As is often the case, someone has fictionalized the details of this story and gotten some of it wrong, but it is essentially a true event.
Dr. Howard Kelly was a distinguished physician who, in 1895, founded the Johns Hopkins Division of Gynecologic Oncology at Johns Hopkins University. According to Dr. Kelly's biographer, Audrey Davis, the doctor was on a walking trip through Northern Pennsylvania one spring day when we stopped by a farm house for a drink of water. A little girl answered his knock at the door and instead of water, brought him a glass of fresh milk. He visited with her briefly, then went his way. Sometime after that, the little girl came to him as a patient and needed surgery. After the surgery, the bill was brought to her room and on it were the words, "Paid in full with one glass of milk."
Our thanks to Andrew Harrison, the Processing Archivist and Fine Arts Coordinator for the Johns Hopkins Medical Institutions, for help with this story.
A real example of the story as it has been circulated:
One day, a poor boy who was selling goods from door to door to pay his way through school, found he had only one thin dime left, and he was hungry.
He decided he would ask for a meal at the next house. However, he lost his nerve when a lovely young woman opened the door. Instead of a meal he asked for a drink of water. She thought he looked hungry so brought him a large glass of milk. He drank it slowly, and then asked, "How much do I owe you?" "You don't owe me anything," she replied. "Mother has taught us never to accept pay for a kindness." He said..... "Then I thank you from my heart."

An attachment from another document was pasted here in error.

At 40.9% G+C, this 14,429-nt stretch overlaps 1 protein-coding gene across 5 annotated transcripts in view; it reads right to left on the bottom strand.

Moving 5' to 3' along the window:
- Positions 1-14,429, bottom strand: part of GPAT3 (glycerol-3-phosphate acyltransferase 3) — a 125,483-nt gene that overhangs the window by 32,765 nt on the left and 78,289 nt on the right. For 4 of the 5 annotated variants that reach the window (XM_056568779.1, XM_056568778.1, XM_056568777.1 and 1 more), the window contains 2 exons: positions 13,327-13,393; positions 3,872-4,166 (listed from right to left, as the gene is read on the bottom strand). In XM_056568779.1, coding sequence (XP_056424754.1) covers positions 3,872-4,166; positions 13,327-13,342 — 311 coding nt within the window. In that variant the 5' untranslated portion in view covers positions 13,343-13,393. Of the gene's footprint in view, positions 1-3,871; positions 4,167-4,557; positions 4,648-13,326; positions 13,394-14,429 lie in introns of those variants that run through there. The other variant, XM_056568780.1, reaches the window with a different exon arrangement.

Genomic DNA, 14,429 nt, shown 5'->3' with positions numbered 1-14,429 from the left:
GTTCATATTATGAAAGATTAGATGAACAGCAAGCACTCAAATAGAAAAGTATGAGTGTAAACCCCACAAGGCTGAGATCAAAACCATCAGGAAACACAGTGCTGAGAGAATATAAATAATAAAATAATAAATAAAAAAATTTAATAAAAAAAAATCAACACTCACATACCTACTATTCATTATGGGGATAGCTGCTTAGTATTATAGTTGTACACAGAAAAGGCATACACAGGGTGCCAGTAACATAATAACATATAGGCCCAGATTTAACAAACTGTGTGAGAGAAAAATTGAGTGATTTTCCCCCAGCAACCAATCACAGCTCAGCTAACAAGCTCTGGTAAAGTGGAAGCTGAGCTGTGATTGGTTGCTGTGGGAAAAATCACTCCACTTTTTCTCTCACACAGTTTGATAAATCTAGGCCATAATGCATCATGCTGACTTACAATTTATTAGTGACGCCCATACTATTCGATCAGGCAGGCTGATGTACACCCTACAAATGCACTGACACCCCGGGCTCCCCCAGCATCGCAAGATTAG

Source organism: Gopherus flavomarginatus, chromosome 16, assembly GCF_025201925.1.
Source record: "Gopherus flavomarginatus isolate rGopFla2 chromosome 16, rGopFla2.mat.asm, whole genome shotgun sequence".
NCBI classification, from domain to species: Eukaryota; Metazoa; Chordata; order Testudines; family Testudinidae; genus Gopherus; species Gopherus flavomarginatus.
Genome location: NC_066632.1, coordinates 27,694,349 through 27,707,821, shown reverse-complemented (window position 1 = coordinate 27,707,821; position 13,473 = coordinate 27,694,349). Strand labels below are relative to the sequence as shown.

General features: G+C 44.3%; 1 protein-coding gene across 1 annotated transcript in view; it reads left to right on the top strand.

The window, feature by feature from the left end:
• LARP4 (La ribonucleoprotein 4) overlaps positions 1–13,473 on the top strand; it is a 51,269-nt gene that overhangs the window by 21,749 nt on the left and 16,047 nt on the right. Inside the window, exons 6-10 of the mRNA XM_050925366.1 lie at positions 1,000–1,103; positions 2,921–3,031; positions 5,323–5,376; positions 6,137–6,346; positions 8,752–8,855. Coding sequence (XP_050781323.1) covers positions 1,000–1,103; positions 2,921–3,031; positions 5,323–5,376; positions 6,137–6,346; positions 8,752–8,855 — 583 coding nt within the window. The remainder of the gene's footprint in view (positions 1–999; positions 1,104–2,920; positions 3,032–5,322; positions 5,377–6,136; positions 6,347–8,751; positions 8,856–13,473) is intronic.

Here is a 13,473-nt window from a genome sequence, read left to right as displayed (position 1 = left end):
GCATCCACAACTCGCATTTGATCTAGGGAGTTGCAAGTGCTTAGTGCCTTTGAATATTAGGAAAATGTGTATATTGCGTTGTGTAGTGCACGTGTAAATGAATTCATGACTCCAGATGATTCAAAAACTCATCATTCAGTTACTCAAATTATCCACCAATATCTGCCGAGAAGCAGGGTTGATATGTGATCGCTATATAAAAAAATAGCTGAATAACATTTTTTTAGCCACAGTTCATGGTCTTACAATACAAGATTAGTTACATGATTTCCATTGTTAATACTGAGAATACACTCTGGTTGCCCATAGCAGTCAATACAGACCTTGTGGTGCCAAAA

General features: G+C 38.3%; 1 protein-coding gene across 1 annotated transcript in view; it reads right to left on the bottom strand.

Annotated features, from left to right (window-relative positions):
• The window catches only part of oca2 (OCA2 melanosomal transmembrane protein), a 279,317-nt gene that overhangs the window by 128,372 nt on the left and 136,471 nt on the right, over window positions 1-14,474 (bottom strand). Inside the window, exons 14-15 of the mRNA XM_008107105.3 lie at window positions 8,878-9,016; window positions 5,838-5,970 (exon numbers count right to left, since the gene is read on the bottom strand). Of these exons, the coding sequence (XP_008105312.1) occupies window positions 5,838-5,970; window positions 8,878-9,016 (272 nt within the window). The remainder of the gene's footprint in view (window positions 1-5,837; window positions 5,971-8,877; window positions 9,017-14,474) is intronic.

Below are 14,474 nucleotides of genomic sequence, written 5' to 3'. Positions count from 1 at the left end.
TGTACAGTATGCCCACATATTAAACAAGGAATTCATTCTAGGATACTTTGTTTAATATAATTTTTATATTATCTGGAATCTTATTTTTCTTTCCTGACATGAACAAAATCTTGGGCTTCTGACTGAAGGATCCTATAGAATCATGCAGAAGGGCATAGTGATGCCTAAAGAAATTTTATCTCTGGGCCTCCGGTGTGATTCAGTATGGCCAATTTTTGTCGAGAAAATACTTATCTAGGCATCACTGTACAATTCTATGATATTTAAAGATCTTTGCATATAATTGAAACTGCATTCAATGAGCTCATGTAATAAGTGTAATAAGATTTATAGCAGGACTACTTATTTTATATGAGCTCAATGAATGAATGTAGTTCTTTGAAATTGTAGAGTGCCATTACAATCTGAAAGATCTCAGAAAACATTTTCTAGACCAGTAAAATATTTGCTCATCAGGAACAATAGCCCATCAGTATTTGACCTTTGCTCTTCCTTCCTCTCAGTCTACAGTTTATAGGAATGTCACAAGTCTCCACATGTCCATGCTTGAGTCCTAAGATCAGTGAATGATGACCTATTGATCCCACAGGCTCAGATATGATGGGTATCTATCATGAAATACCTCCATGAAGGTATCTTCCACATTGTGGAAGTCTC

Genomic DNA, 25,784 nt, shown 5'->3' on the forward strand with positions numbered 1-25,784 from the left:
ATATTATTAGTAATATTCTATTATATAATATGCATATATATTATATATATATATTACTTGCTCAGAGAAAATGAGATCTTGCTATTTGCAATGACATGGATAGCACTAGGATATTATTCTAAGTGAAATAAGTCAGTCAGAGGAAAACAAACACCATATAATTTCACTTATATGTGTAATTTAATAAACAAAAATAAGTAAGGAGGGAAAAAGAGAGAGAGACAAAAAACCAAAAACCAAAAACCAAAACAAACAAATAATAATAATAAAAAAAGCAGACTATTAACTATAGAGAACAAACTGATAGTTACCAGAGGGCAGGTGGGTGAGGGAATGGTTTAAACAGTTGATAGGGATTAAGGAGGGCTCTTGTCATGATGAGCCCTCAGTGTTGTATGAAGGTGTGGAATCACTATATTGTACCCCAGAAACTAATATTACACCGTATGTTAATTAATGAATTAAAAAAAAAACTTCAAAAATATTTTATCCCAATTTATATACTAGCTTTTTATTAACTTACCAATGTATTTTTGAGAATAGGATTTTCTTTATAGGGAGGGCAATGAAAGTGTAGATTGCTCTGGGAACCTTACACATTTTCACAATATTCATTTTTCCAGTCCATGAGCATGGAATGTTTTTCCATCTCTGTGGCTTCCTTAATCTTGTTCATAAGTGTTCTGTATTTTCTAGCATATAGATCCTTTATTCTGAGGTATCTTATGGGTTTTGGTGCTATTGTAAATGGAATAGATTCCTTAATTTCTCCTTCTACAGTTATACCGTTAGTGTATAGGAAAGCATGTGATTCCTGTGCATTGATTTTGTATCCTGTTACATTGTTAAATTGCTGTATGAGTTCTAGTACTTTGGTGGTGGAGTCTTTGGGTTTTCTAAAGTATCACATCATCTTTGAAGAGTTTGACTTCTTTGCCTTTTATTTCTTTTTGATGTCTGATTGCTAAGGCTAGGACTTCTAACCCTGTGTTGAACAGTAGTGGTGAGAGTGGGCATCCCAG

As Howard Kelly left that house, he not only felt stronger physically, but his faith in God and man was strong also. He had been ready to give up and quit.
Year's later that young woman became critically ill. The local doctors were baffled. They finally sent her to the big city, where they called in specialists to study her rare disease. Dr. Howard Kelly ! was called in for the consultation. When he heard the name of the town she came from, a strange light filled his eyes. Immediately he rose and went down the hall of the hospital to room. Dressed in his doctor's gown he went in to see her. He recognized her at once. He went back to the consultation room determined to do his best to save her life. From that day he gave special attention to the case. After a long struggle, the battle was won.
Dr. Kelly requested the business office to pass the final bill to him for approval. He looked at it, then wrote something on the edge and the bill was sent to her room. She feared to open it, for she was sure it would take the rest of her life to pay for it all. Finally she looked, and something caught her attention on the side of the bill. She read these words..... "Paid in full with one glass of milk"
Signed Dr. Howard Kelly. Tears of joy flooded her eyes as her happy heart prayed: "Thank You, God, that Your love has spread abroad through human hearts and hands."
Now you have two choices. You can send this page on and spread a positive message or ignore it and pretend it never touched your heart.
Howard Atwood Kelly (February 20, 1858 – January 12, 1943) was an American gynecologist, one of the "Big Four" founding professors at the Johns Hopkins Hospital in Baltimore, Maryland. He is credited with establishing gynecology as a true specialty.